duel

2 ENTRIES FOUND:

1du·el

noun \ˈdü-əl also ˈdyü-\

: a fight between two people that includes the use of weapons (such as guns or swords) and that usually happens while other people watch

: a situation in which two people or groups argue or compete with each other

Full Definition of DUEL

1
:  a combat between two persons; specifically :  a formal combat with weapons fought between two persons in the presence of witnesses
2
:  a conflict between antagonistic persons, ideas, or forces; also :  a hard-fought contest between two opponents

Examples of DUEL

  1. They engaged in a duel of wits.
  2. <a duel for the title of captain of the team>

Origin of DUEL

Middle English, from Medieval Latin duellum, from Old Latin, war
First Known Use: 15th century

2duel

verb

: to fight with someone using weapons (such as guns or swords) while other people watch

: to compete or argue with someone

du·eled or du·elleddu·el·ing or du·el·ling

Full Definition of DUEL

intransitive verb
:  to fight a duel
transitive verb
:  to encounter (an opponent) in a duel
du·el·er or du·el·ler noun
du·el·ist or du·el·list \ˈdü-ə-list\ noun

Examples of DUEL

  1. He accepted the challenge to duel.
  2. Legislators dueled over the tax increases.
  3. The two runners dueled for the lead.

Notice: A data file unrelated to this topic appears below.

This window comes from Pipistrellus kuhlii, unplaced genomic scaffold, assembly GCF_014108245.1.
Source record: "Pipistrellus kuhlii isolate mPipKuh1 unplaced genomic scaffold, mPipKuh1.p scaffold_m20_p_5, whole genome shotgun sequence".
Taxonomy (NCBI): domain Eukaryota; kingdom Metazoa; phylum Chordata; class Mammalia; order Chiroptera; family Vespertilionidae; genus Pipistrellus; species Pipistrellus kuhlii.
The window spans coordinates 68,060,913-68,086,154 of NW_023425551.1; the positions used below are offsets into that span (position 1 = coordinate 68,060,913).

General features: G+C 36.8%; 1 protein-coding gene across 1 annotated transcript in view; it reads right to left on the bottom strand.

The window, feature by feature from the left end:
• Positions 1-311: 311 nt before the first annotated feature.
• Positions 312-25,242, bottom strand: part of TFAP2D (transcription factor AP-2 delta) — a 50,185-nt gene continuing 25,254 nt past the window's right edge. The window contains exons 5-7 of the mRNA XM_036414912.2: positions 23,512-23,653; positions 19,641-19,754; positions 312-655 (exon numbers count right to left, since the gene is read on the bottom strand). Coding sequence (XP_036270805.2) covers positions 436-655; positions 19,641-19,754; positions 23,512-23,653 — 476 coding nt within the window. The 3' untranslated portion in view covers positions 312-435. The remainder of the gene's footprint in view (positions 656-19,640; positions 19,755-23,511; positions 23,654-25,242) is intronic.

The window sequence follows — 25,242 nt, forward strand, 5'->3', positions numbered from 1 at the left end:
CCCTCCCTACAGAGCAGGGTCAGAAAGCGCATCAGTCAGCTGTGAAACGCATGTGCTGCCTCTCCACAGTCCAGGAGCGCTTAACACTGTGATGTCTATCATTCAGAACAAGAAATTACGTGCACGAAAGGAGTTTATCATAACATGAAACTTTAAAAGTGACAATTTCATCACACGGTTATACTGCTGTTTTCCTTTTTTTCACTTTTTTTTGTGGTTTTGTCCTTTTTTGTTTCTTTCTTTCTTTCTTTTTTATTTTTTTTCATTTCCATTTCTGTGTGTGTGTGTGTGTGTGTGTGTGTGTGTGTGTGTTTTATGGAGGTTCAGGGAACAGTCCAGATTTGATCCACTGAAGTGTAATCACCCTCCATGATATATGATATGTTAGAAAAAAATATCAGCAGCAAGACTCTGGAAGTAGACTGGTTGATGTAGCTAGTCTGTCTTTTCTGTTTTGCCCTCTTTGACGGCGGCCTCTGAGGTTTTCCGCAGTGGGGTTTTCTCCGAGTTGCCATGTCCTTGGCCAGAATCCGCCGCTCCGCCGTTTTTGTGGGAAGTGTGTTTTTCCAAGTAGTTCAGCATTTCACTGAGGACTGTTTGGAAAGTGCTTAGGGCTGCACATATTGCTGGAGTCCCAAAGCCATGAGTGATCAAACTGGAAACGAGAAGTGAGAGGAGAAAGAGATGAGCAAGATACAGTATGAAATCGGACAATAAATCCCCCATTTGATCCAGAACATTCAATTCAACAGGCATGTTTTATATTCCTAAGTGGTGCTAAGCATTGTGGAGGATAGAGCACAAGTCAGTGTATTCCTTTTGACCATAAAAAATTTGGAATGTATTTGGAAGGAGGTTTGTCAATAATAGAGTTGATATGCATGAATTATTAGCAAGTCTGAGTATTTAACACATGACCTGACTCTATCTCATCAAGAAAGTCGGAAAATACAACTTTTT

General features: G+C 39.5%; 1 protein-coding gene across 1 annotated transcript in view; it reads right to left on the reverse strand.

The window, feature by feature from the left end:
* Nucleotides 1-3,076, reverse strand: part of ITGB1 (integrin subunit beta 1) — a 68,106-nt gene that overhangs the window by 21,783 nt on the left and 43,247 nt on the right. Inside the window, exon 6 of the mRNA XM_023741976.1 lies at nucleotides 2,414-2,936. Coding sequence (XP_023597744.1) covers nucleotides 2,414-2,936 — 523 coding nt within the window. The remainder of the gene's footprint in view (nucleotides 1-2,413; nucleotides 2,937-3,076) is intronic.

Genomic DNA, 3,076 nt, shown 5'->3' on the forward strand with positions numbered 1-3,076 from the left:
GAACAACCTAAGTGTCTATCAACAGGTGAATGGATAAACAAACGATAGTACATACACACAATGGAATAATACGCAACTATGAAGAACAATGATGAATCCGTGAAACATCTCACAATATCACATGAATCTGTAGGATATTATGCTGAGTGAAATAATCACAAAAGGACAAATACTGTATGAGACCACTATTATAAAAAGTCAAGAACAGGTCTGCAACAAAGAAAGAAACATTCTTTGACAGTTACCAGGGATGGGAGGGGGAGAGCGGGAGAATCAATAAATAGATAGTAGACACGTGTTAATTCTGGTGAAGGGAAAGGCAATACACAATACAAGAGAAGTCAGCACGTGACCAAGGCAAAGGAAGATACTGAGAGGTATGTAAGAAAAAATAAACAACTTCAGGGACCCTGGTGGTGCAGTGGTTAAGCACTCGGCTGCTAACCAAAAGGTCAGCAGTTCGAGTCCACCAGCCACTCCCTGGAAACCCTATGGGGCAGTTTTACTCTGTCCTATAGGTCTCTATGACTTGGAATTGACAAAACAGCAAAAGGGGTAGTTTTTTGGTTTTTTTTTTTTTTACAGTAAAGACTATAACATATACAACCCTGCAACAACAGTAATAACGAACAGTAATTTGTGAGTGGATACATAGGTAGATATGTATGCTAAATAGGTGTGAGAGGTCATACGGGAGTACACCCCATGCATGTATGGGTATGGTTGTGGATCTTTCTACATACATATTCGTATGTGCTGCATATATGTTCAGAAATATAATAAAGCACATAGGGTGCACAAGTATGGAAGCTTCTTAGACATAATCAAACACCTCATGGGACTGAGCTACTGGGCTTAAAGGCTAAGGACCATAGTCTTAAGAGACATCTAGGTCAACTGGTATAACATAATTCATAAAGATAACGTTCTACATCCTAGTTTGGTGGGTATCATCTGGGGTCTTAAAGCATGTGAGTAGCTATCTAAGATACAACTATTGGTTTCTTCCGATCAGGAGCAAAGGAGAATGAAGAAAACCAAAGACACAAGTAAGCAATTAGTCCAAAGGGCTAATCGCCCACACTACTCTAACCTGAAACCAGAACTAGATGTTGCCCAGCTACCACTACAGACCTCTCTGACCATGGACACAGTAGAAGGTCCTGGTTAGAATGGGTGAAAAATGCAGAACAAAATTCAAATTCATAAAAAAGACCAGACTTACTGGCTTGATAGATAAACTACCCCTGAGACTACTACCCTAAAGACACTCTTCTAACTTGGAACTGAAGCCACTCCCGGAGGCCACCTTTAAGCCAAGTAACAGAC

First Known Use of DUEL

circa 1645

Rhymes with DUEL

duel

noun    (Concise Encyclopedia)

Formal combat with weapons fought between two persons in the presence of witnesses. Intended to settle a quarrel or point of honour, it represented an alternative to the usual process of justice. The judicial duel, or trial by battle, is reported in ancient sources and was prevalent in medieval Europe. A judge could order two parties to meet in a duel to settle a matter. It was believed that through such an appeal to the “judgment of God” the righteous would emerge victorious; the loser, if still alive, was dealt with according to the law. Duels of honour were private encounters over real or imagined slights or insults. Eventually fought with pistols, duels were frequent in France and Germany in the 19th and early 20th centuries, and they were legal or encouraged by the fascist regimes in Italy and Germany. By the late 20th century they were prohibited; the last duel recorded in France occurred in 1967. The most famous duel in the U.S. was that between Alexander Hamilton and Aaron Burr (1804). See also ordeal.

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